Equity firms are beginning to take interest in copyright
What’s happening now is that interest rates are low, globally, and equity firms have found that copyright actually has incredible currency in it. They can make great return on their investment by investing in copyright. After looking at record companies, they’ve begun to look at publishing companies: how can we get involved?
Companies like Hipgnosis and Round Hill, who are going on massive buying sprees, are basically management funds who are attractive to investors. They’ve raised IPOs with incredible amounts of money, and buying catalogues at what many in the publishing industry believe are inflated prices. Only time will tell if that is the truth.
What’s being lost is songwriter development
My biggest problem with what’s going on right now – and there’s nothing you can do to stop it – is that there’s no artist or writer development whatsoever. They’re not signing young and up-and-coming writers. They’re going, “This is a well-known song, I want to use and exploit it.” At the end of the day, you have an aging catalogue. That’s a concern for me as a person who believes it’s a garden we have to care for and nurture.
In publishing, ‘exploitation’ is not a bad word. In fact, if a publisher is not exploiting a writer’s works, then they’re not doing their job, which is finding opportunities for the writer’s works in order for them to make additional money on the back of radio play and live performance. With a company like Hipgnosis, we’re talking about exploitation – but they’re not doing the other part of it, which is the nurturing and signing.
“Bob Dylan, the most protective guy in the world, and he’s gone, ‘Hey, show me the money’”
Local songwriters may be courted for their catalogues
I wouldn’t discount this spate of deal-making coming to Australia and New Zealand. I don’t doubt that [these companies] will be eyeing high-profile Australian writers to sign. The only caveat I’d put on it is the fact that a majority of the high-profile Australian writers are already signed to major publishing companies, whether they’re Sony, Universal or Warner, or some of the major independents. If a writer’s catalogue becomes out of contract, then they might become an option for these companies to consider.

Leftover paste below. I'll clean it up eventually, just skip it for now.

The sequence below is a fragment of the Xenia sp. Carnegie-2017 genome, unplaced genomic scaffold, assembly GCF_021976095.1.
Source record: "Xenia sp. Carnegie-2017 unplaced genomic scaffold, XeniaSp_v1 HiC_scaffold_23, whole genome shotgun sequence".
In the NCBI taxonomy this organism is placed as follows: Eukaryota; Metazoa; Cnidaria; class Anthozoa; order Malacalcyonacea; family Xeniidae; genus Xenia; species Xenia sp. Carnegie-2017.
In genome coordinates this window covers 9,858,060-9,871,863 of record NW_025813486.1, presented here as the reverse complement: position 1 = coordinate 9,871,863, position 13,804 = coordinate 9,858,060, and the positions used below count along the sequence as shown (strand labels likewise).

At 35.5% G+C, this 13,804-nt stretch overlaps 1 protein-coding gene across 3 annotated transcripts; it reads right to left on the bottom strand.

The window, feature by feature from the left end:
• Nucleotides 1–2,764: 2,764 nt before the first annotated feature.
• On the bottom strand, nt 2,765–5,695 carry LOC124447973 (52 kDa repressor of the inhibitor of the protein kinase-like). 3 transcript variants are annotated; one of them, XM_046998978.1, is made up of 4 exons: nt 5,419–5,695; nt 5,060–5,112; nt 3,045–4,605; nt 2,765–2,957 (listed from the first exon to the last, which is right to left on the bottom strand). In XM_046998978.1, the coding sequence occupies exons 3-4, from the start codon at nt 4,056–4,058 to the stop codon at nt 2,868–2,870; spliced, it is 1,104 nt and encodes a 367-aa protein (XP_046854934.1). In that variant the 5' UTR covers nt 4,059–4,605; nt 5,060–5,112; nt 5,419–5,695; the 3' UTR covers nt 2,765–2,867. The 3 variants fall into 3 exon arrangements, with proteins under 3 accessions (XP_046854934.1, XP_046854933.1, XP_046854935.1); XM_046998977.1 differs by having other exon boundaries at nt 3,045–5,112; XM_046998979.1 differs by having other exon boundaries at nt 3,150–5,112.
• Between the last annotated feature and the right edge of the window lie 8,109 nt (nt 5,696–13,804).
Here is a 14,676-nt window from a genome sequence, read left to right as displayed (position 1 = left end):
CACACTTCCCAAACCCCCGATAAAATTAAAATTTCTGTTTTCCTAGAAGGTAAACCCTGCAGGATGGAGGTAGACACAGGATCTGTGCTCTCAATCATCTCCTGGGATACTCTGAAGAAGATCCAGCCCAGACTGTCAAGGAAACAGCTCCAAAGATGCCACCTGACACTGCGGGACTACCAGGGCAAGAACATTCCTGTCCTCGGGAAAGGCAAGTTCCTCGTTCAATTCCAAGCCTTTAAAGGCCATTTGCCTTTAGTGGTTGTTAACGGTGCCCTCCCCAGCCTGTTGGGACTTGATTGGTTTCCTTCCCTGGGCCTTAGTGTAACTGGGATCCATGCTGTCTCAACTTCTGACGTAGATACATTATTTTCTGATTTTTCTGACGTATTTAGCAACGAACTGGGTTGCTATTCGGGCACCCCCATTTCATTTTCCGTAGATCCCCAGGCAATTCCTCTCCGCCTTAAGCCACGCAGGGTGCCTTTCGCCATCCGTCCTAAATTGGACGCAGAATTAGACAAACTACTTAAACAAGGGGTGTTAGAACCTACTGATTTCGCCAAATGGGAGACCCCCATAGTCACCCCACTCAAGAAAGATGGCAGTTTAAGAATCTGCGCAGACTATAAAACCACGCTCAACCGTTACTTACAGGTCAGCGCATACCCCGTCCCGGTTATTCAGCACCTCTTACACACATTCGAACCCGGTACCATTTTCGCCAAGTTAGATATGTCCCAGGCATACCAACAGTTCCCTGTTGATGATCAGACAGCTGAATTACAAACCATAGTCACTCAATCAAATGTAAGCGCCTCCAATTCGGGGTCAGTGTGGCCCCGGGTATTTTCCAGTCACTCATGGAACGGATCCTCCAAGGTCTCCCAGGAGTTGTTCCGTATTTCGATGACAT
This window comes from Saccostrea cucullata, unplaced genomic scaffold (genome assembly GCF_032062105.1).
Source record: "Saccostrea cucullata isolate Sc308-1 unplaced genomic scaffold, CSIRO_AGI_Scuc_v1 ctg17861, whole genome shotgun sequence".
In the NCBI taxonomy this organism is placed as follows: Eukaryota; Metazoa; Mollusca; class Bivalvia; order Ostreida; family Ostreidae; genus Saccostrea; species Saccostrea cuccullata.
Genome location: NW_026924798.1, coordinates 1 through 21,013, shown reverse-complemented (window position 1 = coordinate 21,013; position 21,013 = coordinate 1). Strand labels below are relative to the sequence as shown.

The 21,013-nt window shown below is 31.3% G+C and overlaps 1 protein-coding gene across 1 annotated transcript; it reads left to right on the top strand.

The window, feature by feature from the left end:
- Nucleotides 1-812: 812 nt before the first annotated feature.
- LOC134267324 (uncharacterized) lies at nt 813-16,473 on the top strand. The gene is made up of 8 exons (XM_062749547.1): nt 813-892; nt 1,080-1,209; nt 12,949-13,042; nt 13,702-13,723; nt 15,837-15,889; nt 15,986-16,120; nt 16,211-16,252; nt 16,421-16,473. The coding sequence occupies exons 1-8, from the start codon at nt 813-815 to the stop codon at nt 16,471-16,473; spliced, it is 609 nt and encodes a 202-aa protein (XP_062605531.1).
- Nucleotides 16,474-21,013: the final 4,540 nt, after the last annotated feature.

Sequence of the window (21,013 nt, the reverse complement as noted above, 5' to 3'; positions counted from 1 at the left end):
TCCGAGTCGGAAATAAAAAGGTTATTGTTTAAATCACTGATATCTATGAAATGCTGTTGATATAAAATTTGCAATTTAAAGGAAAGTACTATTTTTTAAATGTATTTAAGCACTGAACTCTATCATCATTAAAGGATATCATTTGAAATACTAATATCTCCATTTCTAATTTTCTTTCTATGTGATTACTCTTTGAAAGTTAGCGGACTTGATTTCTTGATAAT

But I don’t know, Australians can be pretty cynical and protective about this sort of stuff. I know a lot of writers, and their catalogues are their babies. Though, again, you’ve got Bob Dylan, the most protective guy in the world, and he’s gone, “Hey, show me the money”. So yes, I think there’s an opportunity for them in this country. I hope it’s not soon.
The streaming value gap is a huge problem for publishers worldwide
I don’t know what it’s going to take for streaming services to pay a better royalty rate to writers and artists. Is it legislation? Is it withholding of tracks from those services, our writers and performers cutting their own throats by saying, “We’re not going to give it to you”?
It’s a big gamble, because the only game in town, really, is streaming. You have a right not to have your music streamed, but how are you going to make money? Live performance is dead in the water right now because of COVID. CDs and downloads are effectively gone. There’s some vinyl, but that’s very small. So where are you going to make your money?
I was reading a report that said there’s going to be thousands of streaming services in the marketplace. Unless something is actually done, musicians are not going to be paid well for their music. They will become the coal miners, not the mine owners. They’ll be going down and digging the coal, but not making the money.
“With the economic issues, creators are forced to seek revenue from online events and streaming services”
There’s a Copyright Act loophole that’s hurting publishers and songwriters
An estimated 50 per cent of the digital video advertising market in Australia is currently using music without a licence. This could be worth up to $50million in local licensing revenue, which could be generated from digital platforms if the government closes the authorisation provision loophole in the Copyright Act. Unlike with physical copyrights, there is currently limited legal incentive for digital platforms to engage with copyright owners to address the growing problem of unauthorised use by third parties on digital services.
We now have economic issues, due to COVID-19, which has shut down live performance, and creators are forced to seek revenue from online events and streaming services. The government’s a little bit like the Queen Mary – they don’t turn around quick, and they don’t stop quick or start quick – and we want them to be a speedboat. What we’re trying to do is make them aware of this, and keep lobbying.